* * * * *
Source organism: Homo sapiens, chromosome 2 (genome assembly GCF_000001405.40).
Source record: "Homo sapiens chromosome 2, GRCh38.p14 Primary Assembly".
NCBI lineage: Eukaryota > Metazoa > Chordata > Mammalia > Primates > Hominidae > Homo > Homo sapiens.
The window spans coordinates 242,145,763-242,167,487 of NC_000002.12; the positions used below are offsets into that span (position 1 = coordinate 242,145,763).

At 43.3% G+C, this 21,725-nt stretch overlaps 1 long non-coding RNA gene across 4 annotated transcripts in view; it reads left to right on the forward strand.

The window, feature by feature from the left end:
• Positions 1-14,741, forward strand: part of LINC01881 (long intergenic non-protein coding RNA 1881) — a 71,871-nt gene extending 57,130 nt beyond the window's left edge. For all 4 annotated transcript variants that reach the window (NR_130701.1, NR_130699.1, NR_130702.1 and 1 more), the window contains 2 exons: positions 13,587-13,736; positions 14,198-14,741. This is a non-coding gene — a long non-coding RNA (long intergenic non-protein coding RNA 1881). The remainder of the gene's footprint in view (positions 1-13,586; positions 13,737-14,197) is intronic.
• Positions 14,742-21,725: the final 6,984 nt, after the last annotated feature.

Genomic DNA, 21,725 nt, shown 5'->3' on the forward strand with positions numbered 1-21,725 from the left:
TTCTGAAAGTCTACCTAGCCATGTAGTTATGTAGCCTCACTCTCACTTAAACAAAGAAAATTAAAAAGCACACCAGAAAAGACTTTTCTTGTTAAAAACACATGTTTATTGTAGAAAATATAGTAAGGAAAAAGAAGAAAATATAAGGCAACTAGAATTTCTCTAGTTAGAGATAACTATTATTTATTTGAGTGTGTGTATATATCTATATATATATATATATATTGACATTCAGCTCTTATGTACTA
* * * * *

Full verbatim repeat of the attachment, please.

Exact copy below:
Source organism: Homo sapiens, chromosome 2 (genome assembly GCF_000001405.40).
Source record: "Homo sapiens chromosome 2, GRCh38.p14 Primary Assembly".
NCBI lineage: Eukaryota > Metazoa > Chordata > Mammalia > Primates > Hominidae > Homo > Homo sapiens.
The window spans coordinates 242,145,763-242,167,487 of NC_000002.12; the positions used below are offsets into that span (position 1 = coordinate 242,145,763).

At 43.3% G+C, this 21,725-nt stretch overlaps 1 long non-coding RNA gene across 4 annotated transcripts in view; it reads left to right on the forward strand.

The window, feature by feature from the left end:
• Positions 1-14,741, forward strand: part of LINC01881 (long intergenic non-protein coding RNA 1881) — a 71,871-nt gene extending 57,130 nt beyond the window's left edge. For all 4 annotated transcript variants that reach the window (NR_130701.1, NR_130699.1, NR_130702.1 and 1 more), the window contains 2 exons: positions 13,587-13,736; positions 14,198-14,741. This is a non-coding gene — a long non-coding RNA (long intergenic non-protein coding RNA 1881). The remainder of the gene's footprint in view (positions 1-13,586; positions 13,737-14,197) is intronic.
• Positions 14,742-21,725: the final 6,984 nt, after the last annotated feature.

Genomic DNA, 21,725 nt, shown 5'->3' on the forward strand with positions numbered 1-21,725 from the left:
TTCTGAAAGTCTACCTAGCCATGTAGTTATGTAGCCTCACTCTCACTTAAACAAAGAAAATTAAAAAGCACACCAGAAAAGACTTTTCTTGTTAAAAACACATGTTTATTGTAGAAAATATAGTAAGGAAAAAGAAGAAAATATAAGGCAACTAGAATTTCTCTAGTTAGAGATAACTATTATTTATTTGAGTGTGTGTATATATCTATATATATATATATATATTGACATTCAGCTCTTATGTACTA